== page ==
SBS confirms in-house ad change. Yesterday we had the story on how SBS was thinking about bringing its ad sales in-house and away from their ad representative for 19 years, the Sydney-based Stenmark Organisation. Today, SBS confirmed it was doing that in rather an interesting, but financially painful (for Stenmark) way.

SBS and The Stenmark Organisation today announced the Sydney and Melbourne television and online sales functions will move in-house at SBS effective from 1 July 2009.

SBS has been in discussions with its external sales agency The Stenmark Organisation about a variation to the current model for its television and online sales team.

Stenmark will continue to represent SBS in the Queensland, South Australian and West Australian markets, while the Stenmark sales teams in Sydney and Melbourne will become part of SBS.

Stenmark says it will continue to work with SBS in an advisory capacity “for a number of years”. Given that most of the advertising comes out of agencies and buying groups in Sydney and Melbourne, SBS has grabbed the overwhelming majority of Stenmark’s business. Qld, South Australia and WA don’t matter. It’s chicken feed, mainly local advertisers with small accounts.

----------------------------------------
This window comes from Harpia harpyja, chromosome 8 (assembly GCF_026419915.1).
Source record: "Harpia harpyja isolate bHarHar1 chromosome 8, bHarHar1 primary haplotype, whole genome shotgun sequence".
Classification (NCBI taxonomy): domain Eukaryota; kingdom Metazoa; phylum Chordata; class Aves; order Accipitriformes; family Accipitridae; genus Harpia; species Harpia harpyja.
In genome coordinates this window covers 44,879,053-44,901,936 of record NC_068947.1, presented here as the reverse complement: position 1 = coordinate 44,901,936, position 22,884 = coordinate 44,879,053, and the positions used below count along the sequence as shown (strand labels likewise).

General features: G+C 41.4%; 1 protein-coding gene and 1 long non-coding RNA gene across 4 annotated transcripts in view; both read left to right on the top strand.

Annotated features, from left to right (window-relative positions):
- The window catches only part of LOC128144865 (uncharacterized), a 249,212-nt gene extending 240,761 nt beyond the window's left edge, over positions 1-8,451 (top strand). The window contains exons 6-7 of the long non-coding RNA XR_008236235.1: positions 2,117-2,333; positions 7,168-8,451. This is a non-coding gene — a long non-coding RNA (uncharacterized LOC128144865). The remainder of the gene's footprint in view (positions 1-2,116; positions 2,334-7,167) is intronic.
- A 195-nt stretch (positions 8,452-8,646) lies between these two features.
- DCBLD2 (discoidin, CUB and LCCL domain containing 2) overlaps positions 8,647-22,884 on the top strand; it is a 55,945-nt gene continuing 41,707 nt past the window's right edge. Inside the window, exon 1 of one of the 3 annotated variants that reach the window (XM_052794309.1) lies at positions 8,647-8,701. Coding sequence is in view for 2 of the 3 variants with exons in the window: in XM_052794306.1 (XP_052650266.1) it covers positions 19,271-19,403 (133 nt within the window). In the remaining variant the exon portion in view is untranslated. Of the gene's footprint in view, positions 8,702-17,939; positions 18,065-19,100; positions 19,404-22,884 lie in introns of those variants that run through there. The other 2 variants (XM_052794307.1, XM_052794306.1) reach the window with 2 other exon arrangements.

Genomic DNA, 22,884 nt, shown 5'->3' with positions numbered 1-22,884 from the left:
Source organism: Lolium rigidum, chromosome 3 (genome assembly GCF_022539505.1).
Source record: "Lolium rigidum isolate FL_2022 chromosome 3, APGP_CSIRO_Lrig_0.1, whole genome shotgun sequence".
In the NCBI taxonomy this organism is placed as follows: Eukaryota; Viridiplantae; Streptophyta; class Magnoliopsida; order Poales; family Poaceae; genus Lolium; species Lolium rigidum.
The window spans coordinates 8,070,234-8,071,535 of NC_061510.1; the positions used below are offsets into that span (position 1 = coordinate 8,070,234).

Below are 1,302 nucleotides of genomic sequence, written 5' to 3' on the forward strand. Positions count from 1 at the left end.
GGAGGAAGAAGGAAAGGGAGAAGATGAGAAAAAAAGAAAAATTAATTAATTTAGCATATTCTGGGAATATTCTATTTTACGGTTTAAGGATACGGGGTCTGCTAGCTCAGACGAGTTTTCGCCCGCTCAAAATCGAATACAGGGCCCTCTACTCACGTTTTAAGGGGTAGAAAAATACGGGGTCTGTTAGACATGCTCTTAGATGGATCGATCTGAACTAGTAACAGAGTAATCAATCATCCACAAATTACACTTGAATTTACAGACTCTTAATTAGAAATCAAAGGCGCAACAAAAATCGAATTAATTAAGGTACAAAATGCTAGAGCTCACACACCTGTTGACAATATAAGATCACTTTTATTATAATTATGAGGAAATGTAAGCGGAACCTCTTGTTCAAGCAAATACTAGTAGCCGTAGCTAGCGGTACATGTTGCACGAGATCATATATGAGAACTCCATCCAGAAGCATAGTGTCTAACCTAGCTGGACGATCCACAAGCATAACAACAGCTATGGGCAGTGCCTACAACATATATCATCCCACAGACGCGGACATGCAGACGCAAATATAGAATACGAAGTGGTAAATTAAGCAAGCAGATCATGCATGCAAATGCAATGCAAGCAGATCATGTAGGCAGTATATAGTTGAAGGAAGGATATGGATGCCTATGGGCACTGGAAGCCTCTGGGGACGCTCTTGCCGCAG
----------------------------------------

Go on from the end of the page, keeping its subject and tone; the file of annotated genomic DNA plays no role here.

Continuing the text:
SBS was after the revenue stream that Stenmark was making from representing SBS and the only way to do that was to grab the sales groups responsible for the two biggest markets: Sydney and Melbourne. It brings SBS closer to these big buying groups.

ITV slashes jobs. “Debt TV” has spread to the UK, where the ITV commercial network is cutting another 600 jobs (after 1000 cut late last year) and plans are afoot to slash drama and expensive TV productions 40% over the next year. Movies and series like A Touch of Frost will all be casualties as ITV struggles with falling operating profits, an expected 20% drop in ad revenues for its main digital channel in Britain and a total loss of 2.7 billion pounds, or more than $A5.5 billion.

Further, it scrapped its final dividend to save money and abandoned its previous content-driven strategy and 2012 revenue and profit targets. Programming budgets will be cut deeply and ITV will look for more entertainment programs, which are considerably cheaper than drama, to fill its nightly schedules. At least one hour a week less drama will be broadcast. That means more game shows and studio-based entertainment, like talent quests, etc.

London media reports earlier in the week revealed that ITV and the Setanta satellite channel are delaying payments or trying to reschedule payments on their contracts with the Football Association. Setanta has a 150 million pound deal, with ITV 275 million pounds. ITV reckons that contract is a loss-maker, hence the 50 million pound charge to profit and loss. That’s a bit rich though, taking future losses into the accounts before they can be incurred. The Telegraph in London reported this week that Setanta had been due to make a payment of more than 10 million pounds this week, but withheld the money as it attempts to renegotiate the terms of their deal.